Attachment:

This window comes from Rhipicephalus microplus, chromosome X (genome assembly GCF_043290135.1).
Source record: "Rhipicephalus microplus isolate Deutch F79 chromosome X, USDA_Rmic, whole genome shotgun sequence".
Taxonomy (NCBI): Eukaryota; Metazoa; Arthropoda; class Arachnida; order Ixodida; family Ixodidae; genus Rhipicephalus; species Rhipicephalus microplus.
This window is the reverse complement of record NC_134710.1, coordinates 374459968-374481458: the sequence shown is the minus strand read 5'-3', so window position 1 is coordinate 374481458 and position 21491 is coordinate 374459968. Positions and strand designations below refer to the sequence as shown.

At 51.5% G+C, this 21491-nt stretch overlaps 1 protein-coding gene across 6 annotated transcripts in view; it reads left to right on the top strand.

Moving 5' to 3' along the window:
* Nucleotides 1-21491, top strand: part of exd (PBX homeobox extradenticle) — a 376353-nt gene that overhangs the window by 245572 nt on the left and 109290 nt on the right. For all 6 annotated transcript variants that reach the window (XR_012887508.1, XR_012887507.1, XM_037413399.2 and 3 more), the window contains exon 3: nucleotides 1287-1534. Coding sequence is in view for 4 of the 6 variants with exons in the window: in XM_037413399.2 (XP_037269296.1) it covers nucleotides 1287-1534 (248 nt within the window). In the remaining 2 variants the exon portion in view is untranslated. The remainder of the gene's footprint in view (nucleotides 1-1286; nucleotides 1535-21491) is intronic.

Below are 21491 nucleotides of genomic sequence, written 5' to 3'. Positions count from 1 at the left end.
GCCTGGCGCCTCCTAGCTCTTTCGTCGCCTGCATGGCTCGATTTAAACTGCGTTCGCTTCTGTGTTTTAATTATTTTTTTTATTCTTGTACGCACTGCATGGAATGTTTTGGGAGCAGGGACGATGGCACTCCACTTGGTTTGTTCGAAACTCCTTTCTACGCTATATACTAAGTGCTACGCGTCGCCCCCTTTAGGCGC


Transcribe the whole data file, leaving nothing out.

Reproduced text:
This window comes from Rhipicephalus microplus, chromosome X (genome assembly GCF_043290135.1).
Source record: "Rhipicephalus microplus isolate Deutch F79 chromosome X, USDA_Rmic, whole genome shotgun sequence".
Taxonomy (NCBI): Eukaryota; Metazoa; Arthropoda; class Arachnida; order Ixodida; family Ixodidae; genus Rhipicephalus; species Rhipicephalus microplus.
This window is the reverse complement of record NC_134710.1, coordinates 374459968-374481458: the sequence shown is the minus strand read 5'-3', so window position 1 is coordinate 374481458 and position 21491 is coordinate 374459968. Positions and strand designations below refer to the sequence as shown.

At 51.5% G+C, this 21491-nt stretch overlaps 1 protein-coding gene across 6 annotated transcripts in view; it reads left to right on the top strand.

Moving 5' to 3' along the window:
* Nucleotides 1-21491, top strand: part of exd (PBX homeobox extradenticle) — a 376353-nt gene that overhangs the window by 245572 nt on the left and 109290 nt on the right. For all 6 annotated transcript variants that reach the window (XR_012887508.1, XR_012887507.1, XM_037413399.2 and 3 more), the window contains exon 3: nucleotides 1287-1534. Coding sequence is in view for 4 of the 6 variants with exons in the window: in XM_037413399.2 (XP_037269296.1) it covers nucleotides 1287-1534 (248 nt within the window). In the remaining 2 variants the exon portion in view is untranslated. The remainder of the gene's footprint in view (nucleotides 1-1286; nucleotides 1535-21491) is intronic.

Below are 21491 nucleotides of genomic sequence, written 5' to 3'. Positions count from 1 at the left end.
GCCTGGCGCCTCCTAGCTCTTTCGTCGCCTGCATGGCTCGATTTAAACTGCGTTCGCTTCTGTGTTTTAATTATTTTTTTTATTCTTGTACGCACTGCATGGAATGTTTTGGGAGCAGGGACGATGGCACTCCACTTGGTTTGTTCGAAACTCCTTTCTACGCTATATACTAAGTGCTACGCGTCGCCCCCTTTAGGCGC